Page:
One in five has a mutation that provides superior resilience to cold
Almost one in five people lacks the protein α-actinin-3 in their muscle fibre. Researchers at Karolinska Institutet now show that more of the skeletal muscle of these individuals comprises slow-twitch muscle fibres, which are more durable and energy-efficient and provide better tolerance to low temperatures than fast-twitch muscle fibres. The results are published in The American Journal of Human Genetics.
Skeletal muscle comprises fast-twitch (white) fibres that fatigue quickly and slow-twitch (red) fibres that are more resistant to fatigue. The protein α-actinin-3, which is found only in fast-twitch fibres, is absent in almost 20 per cent of people – almost 1.5 billion individuals – due to a mutation in the gene that codes for it. In evolutionary terms, the presence of the mutated gene increased when humans migrated from Africa to the colder climates of central and northern Europe.
Better at keeping warm
“This suggests that people lacking α-actinin-3 are better at keeping warm and, energy-wise, at enduring a tougher climate, but there hasn’t been any direct experimental evidence for this before,” says Håkan Westerblad, professor of cellular muscle physiology at the Department of Physiology and Pharmacology, Karolinska Institutet. “We can now show that the loss of this protein gives a greater resilience to cold and we’ve also found a possible mechanism for this.”
For the study, 42 healthy men between the ages of 18 and 40 were asked to sit in cold water (14 °C) until their body temperature had dropped to 35.5 °C. During cold water immersion, researchers measured muscle electrical activity with electromyography (EMG) and took muscle biopsies to study the protein content and fibre-type composition.
Produce heat in a different way
The results showed that the skeletal muscle of people lacking α-actinin-3 contains a larger proportion of slow-twitch fibres. On cooling, these individuals were able to maintain their body temperature in a more energy-efficient way. Rather than activating fast-twitch fibres, which results in overt shivering, they increased the activation of slow-twitch fibers that produce heat by increasing baseline contraction (tonus).
“The mutation probably gave an evolutionary advantage during the migration to a colder climate, but in today’s modern society this energy-saving ability might instead increase the risk of diseases of affluence, which is something we now want to turn our attention to,” says Professor Westerblad.
May affect the response to exercise
Another interesting question is how the lack of α-actinin-3 affects the body’s response to physical exercise.
“People who lack α-actinin-3 rarely succeed in sports requiring strength and explosiveness, while a tendency towards greater capacity has been observed in these people in endurance sports,” he explains.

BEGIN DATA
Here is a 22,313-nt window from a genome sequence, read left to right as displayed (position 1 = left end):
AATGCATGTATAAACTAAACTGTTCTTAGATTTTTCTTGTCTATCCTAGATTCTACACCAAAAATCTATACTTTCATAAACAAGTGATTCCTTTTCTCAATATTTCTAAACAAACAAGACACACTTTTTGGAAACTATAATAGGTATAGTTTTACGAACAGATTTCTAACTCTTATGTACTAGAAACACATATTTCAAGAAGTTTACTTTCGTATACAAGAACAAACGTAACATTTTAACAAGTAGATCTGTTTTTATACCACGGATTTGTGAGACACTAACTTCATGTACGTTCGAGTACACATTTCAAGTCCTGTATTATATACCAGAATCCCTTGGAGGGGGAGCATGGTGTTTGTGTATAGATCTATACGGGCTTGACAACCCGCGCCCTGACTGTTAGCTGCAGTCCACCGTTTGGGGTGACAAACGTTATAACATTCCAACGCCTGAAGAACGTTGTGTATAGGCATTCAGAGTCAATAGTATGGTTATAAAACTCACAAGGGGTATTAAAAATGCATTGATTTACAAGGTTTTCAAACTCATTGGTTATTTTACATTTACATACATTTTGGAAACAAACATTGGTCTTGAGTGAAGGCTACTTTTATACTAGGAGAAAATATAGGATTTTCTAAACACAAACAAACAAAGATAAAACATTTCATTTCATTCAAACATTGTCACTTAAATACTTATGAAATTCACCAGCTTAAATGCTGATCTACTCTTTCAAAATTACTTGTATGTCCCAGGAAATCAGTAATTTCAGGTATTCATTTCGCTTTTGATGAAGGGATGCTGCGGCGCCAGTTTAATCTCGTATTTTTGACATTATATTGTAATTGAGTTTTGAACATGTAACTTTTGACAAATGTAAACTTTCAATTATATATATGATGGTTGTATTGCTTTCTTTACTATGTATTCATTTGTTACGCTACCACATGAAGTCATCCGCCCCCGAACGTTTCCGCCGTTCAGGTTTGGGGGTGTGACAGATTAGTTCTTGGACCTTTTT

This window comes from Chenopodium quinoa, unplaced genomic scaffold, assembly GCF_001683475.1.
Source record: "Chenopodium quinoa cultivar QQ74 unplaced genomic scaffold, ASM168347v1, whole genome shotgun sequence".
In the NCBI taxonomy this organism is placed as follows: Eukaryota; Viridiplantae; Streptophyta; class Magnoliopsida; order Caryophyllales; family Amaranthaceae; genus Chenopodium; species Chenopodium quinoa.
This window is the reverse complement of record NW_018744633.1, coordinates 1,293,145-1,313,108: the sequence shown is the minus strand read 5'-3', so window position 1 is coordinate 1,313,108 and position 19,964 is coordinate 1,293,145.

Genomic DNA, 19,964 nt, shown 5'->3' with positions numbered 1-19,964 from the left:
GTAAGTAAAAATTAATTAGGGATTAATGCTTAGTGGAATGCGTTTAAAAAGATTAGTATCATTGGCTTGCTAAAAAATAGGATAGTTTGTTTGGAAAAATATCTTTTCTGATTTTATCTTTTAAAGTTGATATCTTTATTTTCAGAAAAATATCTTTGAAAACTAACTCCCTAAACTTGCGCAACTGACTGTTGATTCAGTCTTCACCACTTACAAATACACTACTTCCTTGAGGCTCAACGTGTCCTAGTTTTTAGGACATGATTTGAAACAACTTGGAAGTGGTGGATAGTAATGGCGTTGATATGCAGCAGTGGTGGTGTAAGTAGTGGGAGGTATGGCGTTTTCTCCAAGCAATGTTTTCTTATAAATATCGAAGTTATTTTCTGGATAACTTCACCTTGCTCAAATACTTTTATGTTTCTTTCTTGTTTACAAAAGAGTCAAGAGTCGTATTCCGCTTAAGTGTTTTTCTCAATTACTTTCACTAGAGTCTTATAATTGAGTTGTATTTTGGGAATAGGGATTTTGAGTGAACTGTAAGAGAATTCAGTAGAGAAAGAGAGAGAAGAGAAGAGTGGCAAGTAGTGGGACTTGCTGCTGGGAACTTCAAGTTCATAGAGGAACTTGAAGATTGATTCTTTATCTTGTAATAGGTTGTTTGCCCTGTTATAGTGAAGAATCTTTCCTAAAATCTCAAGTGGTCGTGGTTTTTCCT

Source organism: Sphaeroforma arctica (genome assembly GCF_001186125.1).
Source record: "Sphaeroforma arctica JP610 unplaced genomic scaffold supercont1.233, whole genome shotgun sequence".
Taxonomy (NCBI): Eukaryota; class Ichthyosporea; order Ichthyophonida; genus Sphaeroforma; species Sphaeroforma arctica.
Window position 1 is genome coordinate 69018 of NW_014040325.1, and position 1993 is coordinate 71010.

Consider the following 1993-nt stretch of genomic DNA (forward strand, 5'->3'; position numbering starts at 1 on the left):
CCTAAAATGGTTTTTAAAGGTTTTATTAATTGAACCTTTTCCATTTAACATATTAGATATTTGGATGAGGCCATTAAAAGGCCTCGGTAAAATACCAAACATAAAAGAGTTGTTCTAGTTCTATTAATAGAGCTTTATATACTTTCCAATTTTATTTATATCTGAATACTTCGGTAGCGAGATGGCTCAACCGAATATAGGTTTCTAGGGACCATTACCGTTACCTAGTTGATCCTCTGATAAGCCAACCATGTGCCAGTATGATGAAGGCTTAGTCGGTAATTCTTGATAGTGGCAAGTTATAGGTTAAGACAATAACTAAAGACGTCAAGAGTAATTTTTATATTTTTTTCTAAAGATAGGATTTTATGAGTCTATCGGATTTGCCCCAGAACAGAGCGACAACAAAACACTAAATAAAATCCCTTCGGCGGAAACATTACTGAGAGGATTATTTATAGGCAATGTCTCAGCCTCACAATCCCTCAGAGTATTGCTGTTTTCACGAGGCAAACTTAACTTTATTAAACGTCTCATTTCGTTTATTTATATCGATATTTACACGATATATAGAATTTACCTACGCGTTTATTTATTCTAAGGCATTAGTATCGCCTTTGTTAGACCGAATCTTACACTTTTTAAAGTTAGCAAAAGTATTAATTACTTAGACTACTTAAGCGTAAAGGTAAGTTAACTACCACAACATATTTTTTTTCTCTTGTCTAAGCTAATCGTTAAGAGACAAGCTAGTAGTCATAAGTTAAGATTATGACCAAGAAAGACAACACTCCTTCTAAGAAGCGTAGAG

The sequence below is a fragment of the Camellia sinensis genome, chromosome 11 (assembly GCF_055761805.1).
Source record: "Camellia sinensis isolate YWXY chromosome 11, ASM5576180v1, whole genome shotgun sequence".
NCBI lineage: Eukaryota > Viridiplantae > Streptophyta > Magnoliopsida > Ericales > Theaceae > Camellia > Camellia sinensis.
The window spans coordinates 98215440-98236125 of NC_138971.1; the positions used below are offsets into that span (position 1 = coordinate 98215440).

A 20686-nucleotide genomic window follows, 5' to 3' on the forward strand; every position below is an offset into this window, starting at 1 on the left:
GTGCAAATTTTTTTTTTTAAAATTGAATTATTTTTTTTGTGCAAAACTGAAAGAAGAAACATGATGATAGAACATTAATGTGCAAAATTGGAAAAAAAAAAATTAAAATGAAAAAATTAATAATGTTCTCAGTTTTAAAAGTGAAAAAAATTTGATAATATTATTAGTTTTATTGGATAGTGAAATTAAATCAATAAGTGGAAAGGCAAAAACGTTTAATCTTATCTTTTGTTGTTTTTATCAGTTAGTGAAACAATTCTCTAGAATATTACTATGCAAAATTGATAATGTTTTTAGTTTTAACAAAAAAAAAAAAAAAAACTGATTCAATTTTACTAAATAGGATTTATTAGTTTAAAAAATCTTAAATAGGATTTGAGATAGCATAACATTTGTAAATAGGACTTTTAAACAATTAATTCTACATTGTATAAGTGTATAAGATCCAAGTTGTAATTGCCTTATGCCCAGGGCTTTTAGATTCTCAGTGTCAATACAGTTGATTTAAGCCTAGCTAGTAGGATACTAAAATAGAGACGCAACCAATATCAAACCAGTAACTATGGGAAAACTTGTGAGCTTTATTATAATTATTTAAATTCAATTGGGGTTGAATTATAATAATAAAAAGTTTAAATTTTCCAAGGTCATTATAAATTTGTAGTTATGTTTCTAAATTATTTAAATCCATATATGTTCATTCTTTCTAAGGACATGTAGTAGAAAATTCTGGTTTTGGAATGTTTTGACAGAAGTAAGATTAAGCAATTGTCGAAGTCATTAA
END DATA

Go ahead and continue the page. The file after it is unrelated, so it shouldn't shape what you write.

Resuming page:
One limitation of the study is that it is harder to study mechanisms in human studies at the same level of detail as in animal and cell experiments. The physiological mechanism presented has not been verified with experiments at, for example, the molecular level.
The study was a collaboration with research groups at the Lithuanian Sports University in Kaunas, Lithuania, and the University of Melbourne in Australia. It was supported by grants from the Swedish Research Council, the Swedish National Centre for Research in Sports, the Research Council of Lithuania, the Swedish Society for Medical Research, the Jeansson Foundations, the Swedish Heart and Lung Foundation and Australia’s National Health and Medical Research Council. Co-author Volker Lauschke is the founding CEO and shareholder of HepaPredict AB and has been a consultant for EnginZyme AB.
Nine degrees below freezing
Below 37 degrees
The body begins to shiver and the teeth chatter. Peripheral blood vessels contract.
Below 35 degrees
Metabolism drops and the body begins to go into energy-saving mode. Energy-intensive but protective shivering normally stops. The nervous system is affected and movements, speech and cognitive ability become worse. It becomes hard to grasp and swim, which naturally is deadly for those who are in the water or far from shelter
Most people fall unconscious. The heart beats slowly and there is a clear risk of cardiac rhythm disturbances or cardiac arrest. The muscles become stiff.
Below 28 degrees
It is often difficult to tell whether someone is alive or dead. The body appears to be in rigor mortis, breathing is shallow and so slow that it is hard to notice. There can be up to one minute between weak heartbeats.
Text: Annika Lund. First published in Medicinsk Vetenskap nr 1 2014.
”Loss of α-actinin-3 during human evolution provides superior cold resilience and muscle heat generation”. Victoria L. Wyckelsma, Tomas Venckunas, Peter J. Houweling, Maja Schlittler, Volker M Lauschke, Chrystal F. Tiong, Harrison D. Wood, Niklas Ivarsson, Henrikas Paulauskas, Nerijus Eimantas, Daniel C. Andersson, Kathryn N. North, Marius Brazaitis, Håkan Westerblad. American Journal of Human Genetics, online 17 February 2021, doi: 10.1016/j.ajhg.2021.01.013.